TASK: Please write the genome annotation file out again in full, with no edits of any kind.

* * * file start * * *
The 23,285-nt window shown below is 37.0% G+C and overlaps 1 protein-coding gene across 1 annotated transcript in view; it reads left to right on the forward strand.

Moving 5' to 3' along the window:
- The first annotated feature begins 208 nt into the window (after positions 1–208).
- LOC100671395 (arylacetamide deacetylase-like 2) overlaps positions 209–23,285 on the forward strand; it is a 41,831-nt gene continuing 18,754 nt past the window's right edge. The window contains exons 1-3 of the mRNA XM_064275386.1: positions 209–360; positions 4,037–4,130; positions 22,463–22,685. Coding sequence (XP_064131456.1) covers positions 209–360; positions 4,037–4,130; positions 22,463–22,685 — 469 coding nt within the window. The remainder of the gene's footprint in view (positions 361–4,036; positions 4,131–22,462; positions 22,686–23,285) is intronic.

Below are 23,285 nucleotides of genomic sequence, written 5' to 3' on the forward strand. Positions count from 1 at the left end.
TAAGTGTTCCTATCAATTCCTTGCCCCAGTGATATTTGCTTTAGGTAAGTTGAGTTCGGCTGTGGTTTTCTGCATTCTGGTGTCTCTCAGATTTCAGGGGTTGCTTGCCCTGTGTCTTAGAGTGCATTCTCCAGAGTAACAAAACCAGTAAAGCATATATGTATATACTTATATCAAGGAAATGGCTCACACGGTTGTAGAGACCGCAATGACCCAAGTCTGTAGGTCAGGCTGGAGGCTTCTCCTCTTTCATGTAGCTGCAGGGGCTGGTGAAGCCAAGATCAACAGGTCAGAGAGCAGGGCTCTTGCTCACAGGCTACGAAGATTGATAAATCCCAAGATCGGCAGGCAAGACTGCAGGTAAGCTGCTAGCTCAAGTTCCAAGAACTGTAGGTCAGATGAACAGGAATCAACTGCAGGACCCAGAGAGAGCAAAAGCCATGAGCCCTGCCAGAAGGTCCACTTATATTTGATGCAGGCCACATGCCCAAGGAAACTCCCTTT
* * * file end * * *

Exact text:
The 23,285-nt window shown below is 37.0% G+C and overlaps 1 protein-coding gene across 1 annotated transcript in view; it reads left to right on the forward strand.

Moving 5' to 3' along the window:
- The first annotated feature begins 208 nt into the window (after positions 1–208).
- LOC100671395 (arylacetamide deacetylase-like 2) overlaps positions 209–23,285 on the forward strand; it is a 41,831-nt gene continuing 18,754 nt past the window's right edge. The window contains exons 1-3 of the mRNA XM_064275386.1: positions 209–360; positions 4,037–4,130; positions 22,463–22,685. Coding sequence (XP_064131456.1) covers positions 209–360; positions 4,037–4,130; positions 22,463–22,685 — 469 coding nt within the window. The remainder of the gene's footprint in view (positions 361–4,036; positions 4,131–22,462; positions 22,686–23,285) is intronic.

Below are 23,285 nucleotides of genomic sequence, written 5' to 3' on the forward strand. Positions count from 1 at the left end.
TAAGTGTTCCTATCAATTCCTTGCCCCAGTGATATTTGCTTTAGGTAAGTTGAGTTCGGCTGTGGTTTTCTGCATTCTGGTGTCTCTCAGATTTCAGGGGTTGCTTGCCCTGTGTCTTAGAGTGCATTCTCCAGAGTAACAAAACCAGTAAAGCATATATGTATATACTTATATCAAGGAAATGGCTCACACGGTTGTAGAGACCGCAATGACCCAAGTCTGTAGGTCAGGCTGGAGGCTTCTCCTCTTTCATGTAGCTGCAGGGGCTGGTGAAGCCAAGATCAACAGGTCAGAGAGCAGGGCTCTTGCTCACAGGCTACGAAGATTGATAAATCCCAAGATCGGCAGGCAAGACTGCAGGTAAGCTGCTAGCTCAAGTTCCAAGAACTGTAGGTCAGATGAACAGGAATCAACTGCAGGACCCAGAGAGAGCAAAAGCCATGAGCCCTGCCAGAAGGTCCACTTATATTTGATGCAGGCCACATGCCCAAGGAAACTCCCTTT